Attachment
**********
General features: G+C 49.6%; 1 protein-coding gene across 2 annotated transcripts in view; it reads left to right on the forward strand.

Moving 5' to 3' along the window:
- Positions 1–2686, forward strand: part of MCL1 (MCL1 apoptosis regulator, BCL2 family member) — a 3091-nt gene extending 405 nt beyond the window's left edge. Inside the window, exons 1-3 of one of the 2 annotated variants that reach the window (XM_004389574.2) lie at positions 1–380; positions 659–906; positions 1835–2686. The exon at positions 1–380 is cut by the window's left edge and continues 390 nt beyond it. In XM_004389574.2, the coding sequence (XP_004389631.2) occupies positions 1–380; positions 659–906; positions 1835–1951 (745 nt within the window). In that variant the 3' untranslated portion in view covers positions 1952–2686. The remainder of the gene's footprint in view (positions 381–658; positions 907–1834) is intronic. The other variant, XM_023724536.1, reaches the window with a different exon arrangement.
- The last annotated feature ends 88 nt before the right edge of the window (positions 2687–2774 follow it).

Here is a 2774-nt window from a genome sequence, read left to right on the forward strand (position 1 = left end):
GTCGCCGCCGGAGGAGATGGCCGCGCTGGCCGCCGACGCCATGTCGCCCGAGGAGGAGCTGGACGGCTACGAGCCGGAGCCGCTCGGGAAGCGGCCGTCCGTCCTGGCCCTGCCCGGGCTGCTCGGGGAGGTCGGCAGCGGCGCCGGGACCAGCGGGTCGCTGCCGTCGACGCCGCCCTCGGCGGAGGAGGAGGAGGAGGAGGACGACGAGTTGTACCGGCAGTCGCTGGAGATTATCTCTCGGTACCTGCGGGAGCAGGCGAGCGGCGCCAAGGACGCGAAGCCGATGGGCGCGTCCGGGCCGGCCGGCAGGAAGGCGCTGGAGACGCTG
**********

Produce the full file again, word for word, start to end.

General features: G+C 49.6%; 1 protein-coding gene across 2 annotated transcripts in view; it reads left to right on the forward strand.

Moving 5' to 3' along the window:
- Positions 1–2686, forward strand: part of MCL1 (MCL1 apoptosis regulator, BCL2 family member) — a 3091-nt gene extending 405 nt beyond the window's left edge. Inside the window, exons 1-3 of one of the 2 annotated variants that reach the window (XM_004389574.2) lie at positions 1–380; positions 659–906; positions 1835–2686. The exon at positions 1–380 is cut by the window's left edge and continues 390 nt beyond it. In XM_004389574.2, the coding sequence (XP_004389631.2) occupies positions 1–380; positions 659–906; positions 1835–1951 (745 nt within the window). In that variant the 3' untranslated portion in view covers positions 1952–2686. The remainder of the gene's footprint in view (positions 381–658; positions 907–1834) is intronic. The other variant, XM_023724536.1, reaches the window with a different exon arrangement.
- The last annotated feature ends 88 nt before the right edge of the window (positions 2687–2774 follow it).

Here is a 2774-nt window from a genome sequence, read left to right on the forward strand (position 1 = left end):
GTCGCCGCCGGAGGAGATGGCCGCGCTGGCCGCCGACGCCATGTCGCCCGAGGAGGAGCTGGACGGCTACGAGCCGGAGCCGCTCGGGAAGCGGCCGTCCGTCCTGGCCCTGCCCGGGCTGCTCGGGGAGGTCGGCAGCGGCGCCGGGACCAGCGGGTCGCTGCCGTCGACGCCGCCCTCGGCGGAGGAGGAGGAGGAGGAGGACGACGAGTTGTACCGGCAGTCGCTGGAGATTATCTCTCGGTACCTGCGGGAGCAGGCGAGCGGCGCCAAGGACGCGAAGCCGATGGGCGCGTCCGGGCCGGCCGGCAGGAAGGCGCTGGAGACGCTG